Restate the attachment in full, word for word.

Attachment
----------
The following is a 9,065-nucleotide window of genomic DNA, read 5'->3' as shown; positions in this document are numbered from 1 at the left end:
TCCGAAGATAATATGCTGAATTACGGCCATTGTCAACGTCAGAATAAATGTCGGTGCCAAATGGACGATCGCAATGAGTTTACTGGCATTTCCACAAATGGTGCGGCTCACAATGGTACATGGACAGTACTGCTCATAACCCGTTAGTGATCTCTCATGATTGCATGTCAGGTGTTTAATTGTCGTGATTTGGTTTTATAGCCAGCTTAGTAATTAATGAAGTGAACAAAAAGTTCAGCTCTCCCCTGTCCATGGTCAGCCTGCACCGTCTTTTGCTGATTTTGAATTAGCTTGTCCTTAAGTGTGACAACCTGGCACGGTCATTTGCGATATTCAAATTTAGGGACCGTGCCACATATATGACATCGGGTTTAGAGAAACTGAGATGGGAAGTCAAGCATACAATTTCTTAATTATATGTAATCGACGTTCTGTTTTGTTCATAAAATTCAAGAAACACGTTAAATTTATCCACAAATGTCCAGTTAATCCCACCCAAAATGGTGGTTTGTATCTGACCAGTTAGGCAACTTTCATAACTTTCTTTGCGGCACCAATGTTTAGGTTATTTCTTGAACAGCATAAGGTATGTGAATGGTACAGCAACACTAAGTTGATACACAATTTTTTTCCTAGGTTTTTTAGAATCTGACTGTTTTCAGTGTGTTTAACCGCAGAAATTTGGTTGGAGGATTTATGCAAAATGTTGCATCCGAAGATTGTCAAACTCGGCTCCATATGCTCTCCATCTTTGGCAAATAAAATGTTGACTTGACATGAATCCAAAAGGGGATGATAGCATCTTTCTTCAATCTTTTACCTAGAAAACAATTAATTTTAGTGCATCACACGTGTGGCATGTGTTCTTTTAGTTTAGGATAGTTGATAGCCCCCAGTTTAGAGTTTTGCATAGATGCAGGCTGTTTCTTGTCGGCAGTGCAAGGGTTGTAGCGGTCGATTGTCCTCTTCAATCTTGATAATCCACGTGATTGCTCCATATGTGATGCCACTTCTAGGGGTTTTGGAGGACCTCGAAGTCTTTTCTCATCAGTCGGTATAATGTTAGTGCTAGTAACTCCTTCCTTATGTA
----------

The following is a 9,065-nucleotide window of genomic DNA, read 5'->3' as shown; positions in this document are numbered from 1 at the left end:
TCCGAAGATAATATGCTGAATTACGGCCATTGTCAACGTCAGAATAAATGTCGGTGCCAAATGGACGATCGCAATGAGTTTACTGGCATTTCCACAAATGGTGCGGCTCACAATGGTACATGGACAGTACTGCTCATAACCCGTTAGTGATCTCTCATGATTGCATGTCAGGTGTTTAATTGTCGTGATTTGGTTTTATAGCCAGCTTAGTAATTAATGAAGTGAACAAAAAGTTCAGCTCTCCCCTGTCCATGGTCAGCCTGCACCGTCTTTTGCTGATTTTGAATTAGCTTGTCCTTAAGTGTGACAACCTGGCACGGTCATTTGCGATATTCAAATTTAGGGACCGTGCCACATATATGACATCGGGTTTAGAGAAACTGAGATGGGAAGTCAAGCATACAATTTCTTAATTATATGTAATCGACGTTCTGTTTTGTTCATAAAATTCAAGAAACACGTTAAATTTATCCACAAATGTCCAGTTAATCCCACCCAAAATGGTGGTTTGTATCTGACCAGTTAGGCAACTTTCATAACTTTCTTTGCGGCACCAATGTTTAGGTTATTTCTTGAACAGCATAAGGTATGTGAATGGTACAGCAACACTAAGTTGATACACAATTTTTTTCCTAGGTTTTTTAGAATCTGACTGTTTTCAGTGTGTTTAACCGCAGAAATTTGGTTGGAGGATTTATGCAAAATGTTGCATCCGAAGATTGTCAAACTCGGCTCCATATGCTCTCCATCTTTGGCAAATAAAATGTTGACTTGACATGAATCCAAAAGGGGATGATAGCATCTTTCTTCAATCTTTTACCTAGAAAACAATTAATTTTAGTGCATCACACGTGTGGCATGTGTTCTTTTAGTTTAGGATAGTTGATAGCCCCCAGTTTAGAGTTTTGCATAGATGCAGGCTGTTTCTTGTCGGCAGTGCAAGGGTTGTAGCGGTCGATTGTCCTCTTCAATCTTGATAATCCACGTGATTGCTCCATATGTGATGCCACTTCTAGGGGTTTTGGAGGACCTCGAAGTCTTTTCTCATCAGTCGGTATAATGTTAGTGCTAGTAACTCCTTCCTTATGTA